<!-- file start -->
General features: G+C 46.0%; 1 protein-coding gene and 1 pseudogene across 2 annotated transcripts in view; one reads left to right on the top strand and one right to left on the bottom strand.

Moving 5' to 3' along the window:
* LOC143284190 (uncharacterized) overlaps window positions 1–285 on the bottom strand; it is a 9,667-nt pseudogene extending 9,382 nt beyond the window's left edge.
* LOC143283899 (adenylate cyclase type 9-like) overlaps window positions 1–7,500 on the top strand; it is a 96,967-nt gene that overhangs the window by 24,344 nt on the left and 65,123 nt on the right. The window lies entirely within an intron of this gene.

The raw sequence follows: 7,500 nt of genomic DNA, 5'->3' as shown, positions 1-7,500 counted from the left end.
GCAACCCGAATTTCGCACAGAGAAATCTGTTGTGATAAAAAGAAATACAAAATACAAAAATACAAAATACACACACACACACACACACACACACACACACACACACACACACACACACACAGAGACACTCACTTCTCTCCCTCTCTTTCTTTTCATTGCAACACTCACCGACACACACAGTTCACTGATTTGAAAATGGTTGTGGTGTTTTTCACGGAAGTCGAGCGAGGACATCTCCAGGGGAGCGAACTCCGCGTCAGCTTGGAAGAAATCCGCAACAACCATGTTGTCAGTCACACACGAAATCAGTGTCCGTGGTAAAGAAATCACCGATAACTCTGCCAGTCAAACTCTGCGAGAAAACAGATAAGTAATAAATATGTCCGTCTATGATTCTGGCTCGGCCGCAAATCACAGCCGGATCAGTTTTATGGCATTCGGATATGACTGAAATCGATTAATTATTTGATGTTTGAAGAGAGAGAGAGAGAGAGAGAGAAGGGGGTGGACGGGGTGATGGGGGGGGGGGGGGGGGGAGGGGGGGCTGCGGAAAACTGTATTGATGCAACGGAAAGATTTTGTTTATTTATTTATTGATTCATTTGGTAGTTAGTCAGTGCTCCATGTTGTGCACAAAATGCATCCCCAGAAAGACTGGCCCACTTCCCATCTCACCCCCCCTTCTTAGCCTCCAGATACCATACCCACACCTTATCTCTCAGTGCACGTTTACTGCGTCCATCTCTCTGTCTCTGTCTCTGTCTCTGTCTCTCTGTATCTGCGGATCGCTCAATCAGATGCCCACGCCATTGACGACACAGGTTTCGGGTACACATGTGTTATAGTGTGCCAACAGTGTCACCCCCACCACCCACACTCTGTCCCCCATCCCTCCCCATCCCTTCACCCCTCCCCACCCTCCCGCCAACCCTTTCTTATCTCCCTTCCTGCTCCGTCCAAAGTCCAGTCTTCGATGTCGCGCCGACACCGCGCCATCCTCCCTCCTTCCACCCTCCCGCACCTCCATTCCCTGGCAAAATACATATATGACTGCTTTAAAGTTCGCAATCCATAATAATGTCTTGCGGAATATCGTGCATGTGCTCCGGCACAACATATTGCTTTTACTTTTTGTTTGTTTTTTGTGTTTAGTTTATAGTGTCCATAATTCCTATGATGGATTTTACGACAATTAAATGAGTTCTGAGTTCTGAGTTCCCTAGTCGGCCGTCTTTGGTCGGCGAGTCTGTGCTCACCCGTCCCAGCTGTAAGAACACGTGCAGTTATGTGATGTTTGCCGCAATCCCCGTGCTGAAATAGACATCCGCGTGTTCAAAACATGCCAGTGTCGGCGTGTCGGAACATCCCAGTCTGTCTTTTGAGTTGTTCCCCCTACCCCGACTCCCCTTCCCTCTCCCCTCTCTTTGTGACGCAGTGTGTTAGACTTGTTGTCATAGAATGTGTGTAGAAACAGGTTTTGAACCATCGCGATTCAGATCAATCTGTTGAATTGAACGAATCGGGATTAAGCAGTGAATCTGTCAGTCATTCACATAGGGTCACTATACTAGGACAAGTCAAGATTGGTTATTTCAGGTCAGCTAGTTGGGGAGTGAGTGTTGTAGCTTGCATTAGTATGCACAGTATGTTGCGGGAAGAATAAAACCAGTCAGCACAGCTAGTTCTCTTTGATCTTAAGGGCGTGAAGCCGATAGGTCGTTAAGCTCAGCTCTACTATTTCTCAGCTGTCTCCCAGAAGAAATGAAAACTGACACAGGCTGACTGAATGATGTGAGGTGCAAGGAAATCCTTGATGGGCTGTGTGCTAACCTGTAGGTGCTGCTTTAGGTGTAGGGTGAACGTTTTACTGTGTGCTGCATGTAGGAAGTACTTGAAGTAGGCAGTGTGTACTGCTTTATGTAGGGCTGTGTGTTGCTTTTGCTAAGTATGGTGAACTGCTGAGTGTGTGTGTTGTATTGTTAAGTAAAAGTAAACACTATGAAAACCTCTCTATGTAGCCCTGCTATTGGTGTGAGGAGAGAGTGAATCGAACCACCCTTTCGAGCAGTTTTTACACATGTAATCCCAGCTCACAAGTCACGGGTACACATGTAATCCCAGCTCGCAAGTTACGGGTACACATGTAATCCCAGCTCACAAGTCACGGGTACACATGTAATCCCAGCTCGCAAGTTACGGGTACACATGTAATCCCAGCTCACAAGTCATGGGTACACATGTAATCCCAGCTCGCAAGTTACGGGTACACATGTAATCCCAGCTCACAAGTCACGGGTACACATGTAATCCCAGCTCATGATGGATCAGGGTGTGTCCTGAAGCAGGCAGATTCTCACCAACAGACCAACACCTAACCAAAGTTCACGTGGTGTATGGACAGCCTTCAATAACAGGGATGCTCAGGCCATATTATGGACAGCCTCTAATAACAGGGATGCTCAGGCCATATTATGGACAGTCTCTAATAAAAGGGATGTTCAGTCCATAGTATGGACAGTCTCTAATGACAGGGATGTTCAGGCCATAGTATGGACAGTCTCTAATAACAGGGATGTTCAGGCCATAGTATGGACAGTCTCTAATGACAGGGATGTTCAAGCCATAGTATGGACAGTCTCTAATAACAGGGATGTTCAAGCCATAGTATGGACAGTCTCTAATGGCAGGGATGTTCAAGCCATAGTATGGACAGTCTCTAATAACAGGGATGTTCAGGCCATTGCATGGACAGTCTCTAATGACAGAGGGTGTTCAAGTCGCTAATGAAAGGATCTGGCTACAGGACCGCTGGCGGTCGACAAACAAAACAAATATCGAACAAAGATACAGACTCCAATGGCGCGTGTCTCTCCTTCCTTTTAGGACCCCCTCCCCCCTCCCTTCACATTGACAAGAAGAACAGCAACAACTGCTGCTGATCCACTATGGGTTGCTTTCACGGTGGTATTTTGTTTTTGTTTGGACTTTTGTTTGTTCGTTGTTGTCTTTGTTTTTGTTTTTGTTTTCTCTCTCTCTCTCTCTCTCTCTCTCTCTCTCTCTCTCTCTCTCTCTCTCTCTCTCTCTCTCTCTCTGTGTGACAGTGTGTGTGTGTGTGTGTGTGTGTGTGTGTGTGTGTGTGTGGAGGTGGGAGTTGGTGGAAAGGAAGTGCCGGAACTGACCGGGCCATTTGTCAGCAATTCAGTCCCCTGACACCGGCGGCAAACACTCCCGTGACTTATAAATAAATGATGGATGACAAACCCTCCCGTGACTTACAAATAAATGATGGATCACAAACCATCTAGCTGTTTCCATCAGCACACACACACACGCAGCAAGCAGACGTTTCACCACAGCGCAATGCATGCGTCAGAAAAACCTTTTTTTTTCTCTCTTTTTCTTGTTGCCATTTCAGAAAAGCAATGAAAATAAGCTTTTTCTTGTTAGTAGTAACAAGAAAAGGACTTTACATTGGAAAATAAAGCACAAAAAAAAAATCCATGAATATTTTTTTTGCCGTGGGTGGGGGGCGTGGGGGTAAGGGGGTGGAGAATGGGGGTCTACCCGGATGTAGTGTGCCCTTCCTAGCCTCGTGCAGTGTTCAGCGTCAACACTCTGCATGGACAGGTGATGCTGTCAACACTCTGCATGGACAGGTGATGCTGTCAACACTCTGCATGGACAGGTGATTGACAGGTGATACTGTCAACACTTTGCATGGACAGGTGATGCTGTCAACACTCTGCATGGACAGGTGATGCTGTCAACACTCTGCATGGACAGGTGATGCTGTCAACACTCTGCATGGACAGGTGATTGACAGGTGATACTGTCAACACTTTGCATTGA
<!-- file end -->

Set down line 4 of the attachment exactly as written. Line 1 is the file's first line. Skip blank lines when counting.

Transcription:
* LOC143283899 (adenylate cyclase type 9-like) overlaps window positions 1–7,500 on the top strand; it is a 96,967-nt gene that overhangs the window by 24,344 nt on the left and 65,123 nt on the right. The window lies entirely within an intron of this gene.